Benz, W., Ida, S., Alibert, Y., Lin, D., & Mordasini, C. 2014, in Protostars and Planets VI, eds. H. Beuther, R. S. Klessen, C. P. Dullemond, & T. Henning (Tucson: University of Arizona Press), 691 [Google Scholar]
 Binney, J., & Tremaine, S. 1987, Galactic Dynamics (Princeton, NJ: Princeton Univ. Press) [Google Scholar]
 Boley, A. C., Hayfield, T., Mayer, L., & Durisen, R. H. 2010, Icarus, 207, 509 [NASA ADS] [CrossRef] [Google Scholar]
 Boss A. P. 1998, ApJ, 503, 923 [NASA ADS] [CrossRef] [Google Scholar]
 Chiang, E., & Goldreich, P. 1997, ApJ, 490, 368 [NASA ADS] [CrossRef] [Google Scholar]
 Colella, P., & Woodward, P. R. 1984, J. Comput. Phys., 54, 174 [NASA ADS] [CrossRef] [MathSciNet] [Google Scholar]
 Dapp, W. B., & Basu, S. 2009, MNRAS, 395, 1092 [NASA ADS] [CrossRef] [Google Scholar]
 Dong, R., Vorobyov, E. I., Pavlyuchenkov, Y., Chiang, E., & Liu, H. B. 2016, ApJ, 823, 141 [NASA ADS] [CrossRef] [Google Scholar]
 Dullemond, C. 2012, Astrophysics Source Code Library, record [tascl:1202.015] [Google Scholar]
 Dullemond, C. P., van Zadelhoff, G. J., & Natta, A. 2002, A&A, 389, 464 [NASA ADS] [CrossRef] [EDP Sciences] [Google Scholar]
 Elbakyan, V. G., Vorobyov, E. I., & Glebova, G. 2016, Astron. Rep., 60, 879 [NASA ADS] [CrossRef] [Google Scholar]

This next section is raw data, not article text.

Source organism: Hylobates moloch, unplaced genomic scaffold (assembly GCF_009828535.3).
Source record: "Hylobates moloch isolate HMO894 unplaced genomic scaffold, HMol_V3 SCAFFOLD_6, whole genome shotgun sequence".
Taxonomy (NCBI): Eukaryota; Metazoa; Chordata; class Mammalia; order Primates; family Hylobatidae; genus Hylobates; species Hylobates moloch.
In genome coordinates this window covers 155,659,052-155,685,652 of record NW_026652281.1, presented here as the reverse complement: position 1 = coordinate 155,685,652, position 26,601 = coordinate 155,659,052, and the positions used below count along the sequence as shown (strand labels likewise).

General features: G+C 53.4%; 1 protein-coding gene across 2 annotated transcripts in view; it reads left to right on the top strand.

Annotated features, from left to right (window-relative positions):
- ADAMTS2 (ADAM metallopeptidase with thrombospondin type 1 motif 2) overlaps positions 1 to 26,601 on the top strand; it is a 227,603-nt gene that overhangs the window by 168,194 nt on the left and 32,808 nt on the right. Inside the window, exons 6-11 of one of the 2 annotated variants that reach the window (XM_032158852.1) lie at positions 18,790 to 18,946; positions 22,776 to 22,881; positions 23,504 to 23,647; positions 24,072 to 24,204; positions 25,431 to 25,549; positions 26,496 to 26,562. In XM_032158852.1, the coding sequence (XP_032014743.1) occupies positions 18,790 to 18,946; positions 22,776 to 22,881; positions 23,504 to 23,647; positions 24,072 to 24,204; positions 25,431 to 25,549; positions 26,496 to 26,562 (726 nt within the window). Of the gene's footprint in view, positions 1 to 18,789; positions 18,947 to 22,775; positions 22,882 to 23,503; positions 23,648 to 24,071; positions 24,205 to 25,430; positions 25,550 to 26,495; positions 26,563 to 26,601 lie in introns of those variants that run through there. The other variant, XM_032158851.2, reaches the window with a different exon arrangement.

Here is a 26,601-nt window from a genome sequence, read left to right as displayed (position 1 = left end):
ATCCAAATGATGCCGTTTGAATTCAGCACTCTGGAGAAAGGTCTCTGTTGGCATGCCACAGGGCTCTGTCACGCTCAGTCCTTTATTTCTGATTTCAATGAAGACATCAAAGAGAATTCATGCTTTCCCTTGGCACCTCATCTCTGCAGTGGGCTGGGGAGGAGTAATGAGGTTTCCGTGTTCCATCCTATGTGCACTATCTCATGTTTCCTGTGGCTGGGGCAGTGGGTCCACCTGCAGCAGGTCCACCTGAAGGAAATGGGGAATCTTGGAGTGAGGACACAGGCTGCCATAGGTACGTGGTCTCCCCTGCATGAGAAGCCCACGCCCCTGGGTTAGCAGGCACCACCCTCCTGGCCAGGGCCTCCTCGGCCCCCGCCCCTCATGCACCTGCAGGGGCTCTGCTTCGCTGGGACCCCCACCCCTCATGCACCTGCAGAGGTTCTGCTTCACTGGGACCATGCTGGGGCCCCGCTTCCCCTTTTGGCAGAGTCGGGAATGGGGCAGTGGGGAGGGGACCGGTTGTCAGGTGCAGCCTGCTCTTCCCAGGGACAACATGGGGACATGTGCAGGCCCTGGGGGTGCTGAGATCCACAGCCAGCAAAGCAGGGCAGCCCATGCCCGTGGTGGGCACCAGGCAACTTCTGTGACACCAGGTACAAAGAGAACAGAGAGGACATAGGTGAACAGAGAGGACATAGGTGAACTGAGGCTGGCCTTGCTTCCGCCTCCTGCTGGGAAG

Galvagni, M., & Mayer, L. 2014, MNRAS, 437, 2909 [NASA ADS] [CrossRef] [Google Scholar]
 Gyergyovits, M., Eggl, S., PilatLohinger, E., & Theis, Ch. 2014, A&A, 566, A114 [NASA ADS] [CrossRef] [EDP Sciences] [Google Scholar]
 Henning, Th., & Semenov, D. 2013, Chem. Rev., 113, 9016 [NASA ADS] [CrossRef] [PubMed] [Google Scholar]
 Hubeny, I. 1990, ApJ, 351, 632 [NASA ADS] [CrossRef] [Google Scholar]
 Johnson, B. M., & Gammie, C. F. 2003, ApJ, 597, 131 [NASA ADS] [CrossRef] [Google Scholar]
 Klahr, H., & Kley, W. 2005, A&A, 445, 747 [NASA ADS] [CrossRef] [EDP Sciences] [Google Scholar]
 Kley, W., & Crida, A. 2008, A&A, 487, L9 [NASA ADS] [CrossRef] [EDP Sciences] [Google Scholar]
 Kratter, K. M., Matzner, C. D., & Krumholz, M. R. 2008, ApJ, 681, 375 [NASA ADS] [CrossRef] [Google Scholar]
 Kuiper, R., Klahr, H., Dullemond, C., Kley, W., & Henning, T. 2010, A&A, 511, A81 [NASA ADS] [CrossRef] [EDP Sciences] [Google Scholar]
 Lomax, O., Whitworth, A. P., Hubber, D. A., Stamatellos, D., & Walch, S. 2014, MNRAS, 439, 3039 [NASA ADS] [CrossRef] [Google Scholar]